On the face of it not a property I would normally consider, but actually I love this. It must be lockdown mania – in the same way I suddenly want to paint my kitchen ochre yellow, it now seems I want to live in a concrete bunker. Well, a very posh concrete outhouse, as it is actually called. I like how it disappears into the countryside and I love the mix of concrete and vintage inside. If you were doubtful of my Persian rug post earlier in the week come and have a look round here and see what you think. It’s the ultimate contrast of old and new, modern and rustic.
This eco-efficient, contemporary home (described in the Architects Journal as ‘one of the most outstanding new houses in Britain in a decade) was completed in 2015 by architects Loyn & Co and was the winner of several architectural awards, as well as being shortlisted for the 2016 RIBA House of the Year and a RIBA Stirling prize. The Outhouse is on the market with The Modern House for £2,895,000.
It was built on a slope, which is how it is able to sink into the landscape and it is long and low with an internal footprint of around 5,000sq ft (which is massive) with this long glass wall giving views over the Wye Valley.
The front is south-facing and is where you find the living, dining and kitchen areas as well as two of the main bedrooms, while at the back there is another bedroom and a series of artists’ studios with access to a courtyard garden.
Set in four acres the sale also includes a fully insulated summer house as well as raised growing beds, and a grazing meadow with shelter.
So, technically there are three bedrooms, one huge, one large and one standard double, with two bathrooms but you could easily change that as there are the two studios at the back, as well as a third with a kitchenette. The largest bedroom also has its own drawing room where you might have expected an en suite. At the time of writing a bedroom with access to its own private sitting room probably seems like a dream come true to many parents longing to escape their children. In our house I imagine it would be a teenager’s dream as both are spending many hours in their bedrooms while we have the run of the downstairs. Apart from those disconcerting moments when you go to fetch something from the fridge and the empty pot tumbles to floor followed by a wrapper floating past and you realise the midnight snackers have been round.
Now so often on Grand Designs I find I love the architecture but it feels like there was no money left for the interior design. Here, it’s been simply done but the use of vintage and antique furniture with the aforementioned Persian rugs brings loads of colour and character to this house and I am here for it.
The ceilings aren’t particularly high, but the glass frontage distracts from that as the open plan spaces are so large. The polished concrete floor mirrors the ceiling too so there isn’t too much going on – just glass, metal and concrete which helps make it feel lighter, calmer and more spacious.
The colour palette is also fairly restrained with the dark back wall mirroring the colour of the window frames and only the furniture and accessories to provide colour. This means that nothing detracts from that view and all the natural wood inside links back to the outside.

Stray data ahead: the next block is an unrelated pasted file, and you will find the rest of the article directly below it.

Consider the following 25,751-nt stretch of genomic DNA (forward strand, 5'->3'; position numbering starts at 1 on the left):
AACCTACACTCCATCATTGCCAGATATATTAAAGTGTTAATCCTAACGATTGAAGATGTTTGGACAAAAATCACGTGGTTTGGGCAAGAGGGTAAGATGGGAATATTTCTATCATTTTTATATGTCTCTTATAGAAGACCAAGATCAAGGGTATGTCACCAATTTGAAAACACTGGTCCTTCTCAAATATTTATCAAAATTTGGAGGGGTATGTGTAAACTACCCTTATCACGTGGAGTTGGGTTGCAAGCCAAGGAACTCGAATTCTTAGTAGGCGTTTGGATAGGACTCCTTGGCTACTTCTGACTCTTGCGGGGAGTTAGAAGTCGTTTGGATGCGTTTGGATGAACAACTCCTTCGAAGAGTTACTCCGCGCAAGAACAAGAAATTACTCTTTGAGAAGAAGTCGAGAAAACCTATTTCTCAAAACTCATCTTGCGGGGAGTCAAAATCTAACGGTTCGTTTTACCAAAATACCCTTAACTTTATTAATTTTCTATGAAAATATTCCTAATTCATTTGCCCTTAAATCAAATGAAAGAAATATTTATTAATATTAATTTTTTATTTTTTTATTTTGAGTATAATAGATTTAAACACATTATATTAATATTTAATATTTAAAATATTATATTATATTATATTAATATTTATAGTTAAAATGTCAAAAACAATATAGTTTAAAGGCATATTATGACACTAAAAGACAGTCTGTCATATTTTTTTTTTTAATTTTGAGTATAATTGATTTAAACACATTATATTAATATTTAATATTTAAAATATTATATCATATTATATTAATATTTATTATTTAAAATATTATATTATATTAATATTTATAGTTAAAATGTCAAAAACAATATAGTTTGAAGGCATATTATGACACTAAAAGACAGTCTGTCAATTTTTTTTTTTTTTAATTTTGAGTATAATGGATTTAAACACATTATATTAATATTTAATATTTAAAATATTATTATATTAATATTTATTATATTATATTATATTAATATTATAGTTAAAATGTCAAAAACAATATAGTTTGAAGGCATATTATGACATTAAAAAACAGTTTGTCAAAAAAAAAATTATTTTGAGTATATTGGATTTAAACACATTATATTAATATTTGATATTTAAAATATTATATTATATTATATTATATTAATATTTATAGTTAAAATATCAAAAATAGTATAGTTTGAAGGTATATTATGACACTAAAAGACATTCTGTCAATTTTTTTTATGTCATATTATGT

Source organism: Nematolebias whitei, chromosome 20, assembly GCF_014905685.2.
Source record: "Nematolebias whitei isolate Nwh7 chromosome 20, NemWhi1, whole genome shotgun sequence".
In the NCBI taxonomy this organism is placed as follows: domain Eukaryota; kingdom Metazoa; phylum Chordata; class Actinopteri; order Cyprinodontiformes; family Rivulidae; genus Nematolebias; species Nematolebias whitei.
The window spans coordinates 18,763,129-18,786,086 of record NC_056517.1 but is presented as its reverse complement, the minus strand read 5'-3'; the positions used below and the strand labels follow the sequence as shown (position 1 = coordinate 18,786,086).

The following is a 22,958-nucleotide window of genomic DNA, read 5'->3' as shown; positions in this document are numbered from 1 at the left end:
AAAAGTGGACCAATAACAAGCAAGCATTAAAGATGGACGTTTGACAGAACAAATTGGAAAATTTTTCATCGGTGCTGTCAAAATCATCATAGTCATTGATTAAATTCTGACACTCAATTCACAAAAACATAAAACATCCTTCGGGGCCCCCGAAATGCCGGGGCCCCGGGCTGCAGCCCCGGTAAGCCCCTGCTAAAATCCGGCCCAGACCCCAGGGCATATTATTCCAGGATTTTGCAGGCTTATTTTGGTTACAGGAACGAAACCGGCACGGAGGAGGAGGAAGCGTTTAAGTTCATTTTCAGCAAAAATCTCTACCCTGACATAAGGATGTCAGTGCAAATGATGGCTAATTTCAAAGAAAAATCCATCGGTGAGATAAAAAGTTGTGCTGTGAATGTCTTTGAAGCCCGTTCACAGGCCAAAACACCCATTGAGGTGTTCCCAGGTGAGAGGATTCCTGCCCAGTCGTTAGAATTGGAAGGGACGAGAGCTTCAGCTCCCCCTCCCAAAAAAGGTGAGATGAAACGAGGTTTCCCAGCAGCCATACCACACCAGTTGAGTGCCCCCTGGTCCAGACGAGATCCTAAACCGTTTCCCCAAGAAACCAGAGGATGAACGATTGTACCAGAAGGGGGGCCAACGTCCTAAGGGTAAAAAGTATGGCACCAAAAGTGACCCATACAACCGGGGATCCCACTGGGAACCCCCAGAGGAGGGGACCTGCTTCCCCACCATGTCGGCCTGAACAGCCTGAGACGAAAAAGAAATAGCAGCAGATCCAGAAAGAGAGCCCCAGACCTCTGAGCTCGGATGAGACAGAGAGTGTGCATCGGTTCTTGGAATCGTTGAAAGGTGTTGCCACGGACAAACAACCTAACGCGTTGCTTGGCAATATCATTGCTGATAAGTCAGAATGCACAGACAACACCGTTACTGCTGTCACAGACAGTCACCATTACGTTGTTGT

If you have a long narrow kitchen then the design of this one might be a good way to go. A wall of cupboards and appliances with a super long island that turns into a dining table. When we were house-hunting nearly 10 years ago we saw a house with a kitchen that leant itself to this design and I have always rather missed it as an idea. It does mean that, like a galley kitchen, everything is within easy reach.
Recessing the hob and cooking area like you see below is also a good way to hide the messy bits of the kitchen in an open plan space. You can see here the hob as well as the toaster and coffee machine are all tucked in to this open cupboard so if you were looking from the sitting area you would see a clean line of cupboards as everything is kept out of sight. The stainless steel splashback will also reflect light back from the outside too.
This is the central corridor which runs between the main living area at the front and the studios at the back. The large skylights make it a good place for plants – to soften all the concrete – as well as providing a space for the artists’ work. On a more practical note you could replace the pictures with an almost endless supply of coats and jackets and turn that into a modern art form rather than having them all jumbled up with 15 coats on three pegs and everything collapsing to the floor as soon as you try and grab one…. I refuse to believe this is just me.
The soft colours continue into the bedroom where the floor has been replaced with wood this time and once again the antique furniture brings character to what is so much more than a concrete box but that is certainly where it started.
And who wouldn’t love this bathroom? And yes at first sight that does look a bit like a desk but let’s go with dressing table and make this whole space a dressing room bathing room boudoir sort of space. You can have the living room. I just want this one. And I don’t even like baths, I’d much rather shower but perhaps I’ll just lie in this and read a book without any water in it.
And one more to show the sharp edges and architectural detail. If I was really going to geek out over this I would say that the rugs inside echo the colour of the trees outside but that would be a thought too far…. or would it?
Who’s in? The economy has ground to a halt, some of us are hardly working and who knows when we can visit again so the lottery probably is the only chance we’re going to have a own a house like this. Maybe it’s time to buy a ticket.